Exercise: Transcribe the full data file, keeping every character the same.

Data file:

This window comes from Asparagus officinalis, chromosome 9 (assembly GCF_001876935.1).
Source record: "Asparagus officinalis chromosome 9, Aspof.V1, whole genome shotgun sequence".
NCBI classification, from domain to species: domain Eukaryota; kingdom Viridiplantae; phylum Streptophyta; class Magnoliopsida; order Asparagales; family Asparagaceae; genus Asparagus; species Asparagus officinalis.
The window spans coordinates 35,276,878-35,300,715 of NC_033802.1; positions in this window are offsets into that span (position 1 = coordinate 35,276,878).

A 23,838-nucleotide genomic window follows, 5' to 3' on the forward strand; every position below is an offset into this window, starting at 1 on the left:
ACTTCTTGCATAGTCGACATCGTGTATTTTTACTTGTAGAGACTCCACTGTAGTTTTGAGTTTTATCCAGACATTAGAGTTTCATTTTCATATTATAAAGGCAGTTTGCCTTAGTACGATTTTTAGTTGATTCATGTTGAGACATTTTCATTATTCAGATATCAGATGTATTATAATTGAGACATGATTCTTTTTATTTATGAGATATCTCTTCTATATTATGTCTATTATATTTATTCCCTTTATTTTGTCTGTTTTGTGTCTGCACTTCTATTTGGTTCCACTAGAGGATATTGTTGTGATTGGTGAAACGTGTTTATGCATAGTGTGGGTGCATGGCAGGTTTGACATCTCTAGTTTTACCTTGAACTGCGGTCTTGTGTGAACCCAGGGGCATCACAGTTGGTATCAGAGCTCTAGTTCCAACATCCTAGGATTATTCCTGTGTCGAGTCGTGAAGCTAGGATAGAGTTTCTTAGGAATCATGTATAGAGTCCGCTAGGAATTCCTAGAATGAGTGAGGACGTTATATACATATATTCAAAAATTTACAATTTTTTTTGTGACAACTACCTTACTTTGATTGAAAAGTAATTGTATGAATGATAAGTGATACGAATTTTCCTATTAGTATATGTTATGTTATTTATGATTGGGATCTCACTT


This window comes from Asparagus officinalis, chromosome 9 (assembly GCF_001876935.1).
Source record: "Asparagus officinalis chromosome 9, Aspof.V1, whole genome shotgun sequence".
NCBI classification, from domain to species: domain Eukaryota; kingdom Viridiplantae; phylum Streptophyta; class Magnoliopsida; order Asparagales; family Asparagaceae; genus Asparagus; species Asparagus officinalis.
The window spans coordinates 35,276,878-35,300,715 of NC_033802.1; positions in this window are offsets into that span (position 1 = coordinate 35,276,878).

A 23,838-nucleotide genomic window follows, 5' to 3' on the forward strand; every position below is an offset into this window, starting at 1 on the left:
ACTTCTTGCATAGTCGACATCGTGTATTTTTACTTGTAGAGACTCCACTGTAGTTTTGAGTTTTATCCAGACATTAGAGTTTCATTTTCATATTATAAAGGCAGTTTGCCTTAGTACGATTTTTAGTTGATTCATGTTGAGACATTTTCATTATTCAGATATCAGATGTATTATAATTGAGACATGATTCTTTTTATTTATGAGATATCTCTTCTATATTATGTCTATTATATTTATTCCCTTTATTTTGTCTGTTTTGTGTCTGCACTTCTATTTGGTTCCACTAGAGGATATTGTTGTGATTGGTGAAACGTGTTTATGCATAGTGTGGGTGCATGGCAGGTTTGACATCTCTAGTTTTACCTTGAACTGCGGTCTTGTGTGAACCCAGGGGCATCACAGTTGGTATCAGAGCTCTAGTTCCAACATCCTAGGATTATTCCTGTGTCGAGTCGTGAAGCTAGGATAGAGTTTCTTAGGAATCATGTATAGAGTCCGCTAGGAATTCCTAGAATGAGTGAGGACGTTATATACATATATTCAAAAATTTACAATTTTTTTTGTGACAACTACCTTACTTTGATTGAAAAGTAATTGTATGAATGATAAGTGATACGAATTTTCCTATTAGTATATGTTATGTTATTTATGATTGGGATCTCACTT